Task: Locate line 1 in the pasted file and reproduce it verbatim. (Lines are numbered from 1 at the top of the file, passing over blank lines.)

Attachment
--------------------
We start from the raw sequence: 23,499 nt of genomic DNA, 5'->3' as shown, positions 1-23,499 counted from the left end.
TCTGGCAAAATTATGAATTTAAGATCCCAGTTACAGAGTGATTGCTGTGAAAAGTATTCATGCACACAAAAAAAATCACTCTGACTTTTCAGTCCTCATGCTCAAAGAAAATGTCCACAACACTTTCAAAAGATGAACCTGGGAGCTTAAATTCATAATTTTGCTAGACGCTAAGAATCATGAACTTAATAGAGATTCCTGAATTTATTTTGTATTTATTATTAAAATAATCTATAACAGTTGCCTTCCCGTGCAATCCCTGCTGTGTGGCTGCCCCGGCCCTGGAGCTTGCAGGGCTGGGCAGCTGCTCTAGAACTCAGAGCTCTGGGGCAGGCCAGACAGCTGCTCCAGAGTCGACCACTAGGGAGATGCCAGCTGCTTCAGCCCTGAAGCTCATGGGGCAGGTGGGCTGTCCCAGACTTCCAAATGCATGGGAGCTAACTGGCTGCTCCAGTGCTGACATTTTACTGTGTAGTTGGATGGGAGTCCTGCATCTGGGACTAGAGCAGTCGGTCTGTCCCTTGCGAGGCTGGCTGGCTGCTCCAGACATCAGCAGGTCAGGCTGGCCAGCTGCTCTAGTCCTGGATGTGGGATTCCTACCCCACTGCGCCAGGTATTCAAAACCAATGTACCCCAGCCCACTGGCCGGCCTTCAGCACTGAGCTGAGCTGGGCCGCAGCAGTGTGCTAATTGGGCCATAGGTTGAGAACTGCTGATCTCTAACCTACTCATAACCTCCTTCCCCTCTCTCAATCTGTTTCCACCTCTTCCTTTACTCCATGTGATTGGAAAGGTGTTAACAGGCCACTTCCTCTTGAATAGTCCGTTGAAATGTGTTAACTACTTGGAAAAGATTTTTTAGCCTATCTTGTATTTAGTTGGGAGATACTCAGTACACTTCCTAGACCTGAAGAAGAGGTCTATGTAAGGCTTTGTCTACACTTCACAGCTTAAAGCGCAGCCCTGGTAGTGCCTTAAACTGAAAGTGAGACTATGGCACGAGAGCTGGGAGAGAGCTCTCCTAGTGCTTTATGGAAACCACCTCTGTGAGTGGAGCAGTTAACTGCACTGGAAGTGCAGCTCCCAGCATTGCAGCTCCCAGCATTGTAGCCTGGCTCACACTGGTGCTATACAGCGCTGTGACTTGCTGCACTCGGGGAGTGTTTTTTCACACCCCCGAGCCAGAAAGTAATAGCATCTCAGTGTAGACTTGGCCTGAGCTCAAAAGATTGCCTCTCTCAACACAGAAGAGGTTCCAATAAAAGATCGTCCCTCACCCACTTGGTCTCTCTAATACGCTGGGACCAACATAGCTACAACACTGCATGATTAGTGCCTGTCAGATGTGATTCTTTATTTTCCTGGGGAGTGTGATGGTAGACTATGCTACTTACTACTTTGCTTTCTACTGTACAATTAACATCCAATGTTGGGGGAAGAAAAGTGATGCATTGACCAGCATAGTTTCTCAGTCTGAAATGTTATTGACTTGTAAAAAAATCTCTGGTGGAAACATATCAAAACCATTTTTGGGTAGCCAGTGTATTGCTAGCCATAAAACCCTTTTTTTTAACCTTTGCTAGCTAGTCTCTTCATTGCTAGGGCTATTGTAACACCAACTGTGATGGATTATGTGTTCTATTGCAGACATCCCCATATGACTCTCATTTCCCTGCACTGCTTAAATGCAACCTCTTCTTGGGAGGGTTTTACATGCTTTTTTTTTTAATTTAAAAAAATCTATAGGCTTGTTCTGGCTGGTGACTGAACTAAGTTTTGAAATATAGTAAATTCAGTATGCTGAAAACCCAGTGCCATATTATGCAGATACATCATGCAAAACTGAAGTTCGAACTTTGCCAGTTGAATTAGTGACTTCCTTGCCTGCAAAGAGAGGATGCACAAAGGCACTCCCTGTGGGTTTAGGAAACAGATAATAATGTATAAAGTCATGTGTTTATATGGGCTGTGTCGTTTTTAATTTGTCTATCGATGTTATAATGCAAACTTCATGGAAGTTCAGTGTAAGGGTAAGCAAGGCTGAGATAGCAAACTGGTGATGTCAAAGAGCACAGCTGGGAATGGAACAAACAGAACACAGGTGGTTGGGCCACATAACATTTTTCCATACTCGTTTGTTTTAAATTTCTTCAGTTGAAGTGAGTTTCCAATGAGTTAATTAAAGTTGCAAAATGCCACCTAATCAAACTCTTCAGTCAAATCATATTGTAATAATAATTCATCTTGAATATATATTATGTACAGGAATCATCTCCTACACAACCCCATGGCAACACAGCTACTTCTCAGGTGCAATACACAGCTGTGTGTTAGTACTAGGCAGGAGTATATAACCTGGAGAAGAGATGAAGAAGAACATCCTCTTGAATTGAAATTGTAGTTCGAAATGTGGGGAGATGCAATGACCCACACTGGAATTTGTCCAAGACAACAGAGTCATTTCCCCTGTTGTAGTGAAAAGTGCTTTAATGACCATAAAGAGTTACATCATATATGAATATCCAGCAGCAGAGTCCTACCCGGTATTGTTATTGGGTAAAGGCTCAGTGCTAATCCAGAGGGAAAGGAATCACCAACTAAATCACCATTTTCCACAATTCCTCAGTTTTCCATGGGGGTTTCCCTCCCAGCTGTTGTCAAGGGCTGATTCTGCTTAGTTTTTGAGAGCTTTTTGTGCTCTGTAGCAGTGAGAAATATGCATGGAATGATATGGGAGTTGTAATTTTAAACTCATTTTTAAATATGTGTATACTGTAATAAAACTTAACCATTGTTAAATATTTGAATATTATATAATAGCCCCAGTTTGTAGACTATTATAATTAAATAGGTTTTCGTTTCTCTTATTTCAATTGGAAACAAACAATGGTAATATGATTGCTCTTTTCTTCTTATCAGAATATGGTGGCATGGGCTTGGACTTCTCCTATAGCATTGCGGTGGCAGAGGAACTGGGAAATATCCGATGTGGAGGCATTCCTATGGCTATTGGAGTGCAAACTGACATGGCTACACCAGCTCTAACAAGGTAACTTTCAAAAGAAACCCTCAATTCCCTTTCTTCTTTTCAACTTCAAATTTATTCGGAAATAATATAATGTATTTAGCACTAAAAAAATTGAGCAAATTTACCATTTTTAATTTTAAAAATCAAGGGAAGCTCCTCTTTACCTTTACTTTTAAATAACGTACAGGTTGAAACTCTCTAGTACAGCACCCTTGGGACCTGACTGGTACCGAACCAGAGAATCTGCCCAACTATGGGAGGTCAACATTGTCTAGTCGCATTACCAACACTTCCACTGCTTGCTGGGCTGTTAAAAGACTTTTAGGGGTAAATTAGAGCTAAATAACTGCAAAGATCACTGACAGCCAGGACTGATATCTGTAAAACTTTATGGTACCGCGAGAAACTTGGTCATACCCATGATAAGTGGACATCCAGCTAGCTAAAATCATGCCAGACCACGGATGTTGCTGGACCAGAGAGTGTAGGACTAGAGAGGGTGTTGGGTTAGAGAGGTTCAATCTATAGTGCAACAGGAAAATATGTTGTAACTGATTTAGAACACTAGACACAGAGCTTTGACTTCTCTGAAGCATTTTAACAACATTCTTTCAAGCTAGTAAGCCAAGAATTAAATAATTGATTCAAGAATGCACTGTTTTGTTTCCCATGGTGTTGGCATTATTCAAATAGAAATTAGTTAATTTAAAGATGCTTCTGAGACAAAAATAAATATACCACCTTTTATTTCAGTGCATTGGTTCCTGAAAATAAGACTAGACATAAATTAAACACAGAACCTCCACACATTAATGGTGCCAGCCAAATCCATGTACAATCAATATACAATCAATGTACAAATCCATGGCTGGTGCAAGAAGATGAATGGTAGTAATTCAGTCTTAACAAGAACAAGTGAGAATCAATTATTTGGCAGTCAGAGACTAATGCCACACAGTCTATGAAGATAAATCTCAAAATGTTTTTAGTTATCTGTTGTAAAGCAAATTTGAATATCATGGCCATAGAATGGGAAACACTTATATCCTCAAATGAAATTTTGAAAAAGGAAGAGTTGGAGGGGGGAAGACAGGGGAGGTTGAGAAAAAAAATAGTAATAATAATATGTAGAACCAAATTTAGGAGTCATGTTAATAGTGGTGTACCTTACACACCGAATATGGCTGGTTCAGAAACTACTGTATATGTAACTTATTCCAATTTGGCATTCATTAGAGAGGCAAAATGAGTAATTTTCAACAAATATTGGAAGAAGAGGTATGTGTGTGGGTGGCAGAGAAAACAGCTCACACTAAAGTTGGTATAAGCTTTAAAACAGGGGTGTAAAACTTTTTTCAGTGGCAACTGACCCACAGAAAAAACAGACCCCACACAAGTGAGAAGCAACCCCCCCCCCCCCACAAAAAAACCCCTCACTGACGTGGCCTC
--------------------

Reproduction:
We start from the raw sequence: 23,499 nt of genomic DNA, 5'->3' as shown, positions 1-23,499 counted from the left end.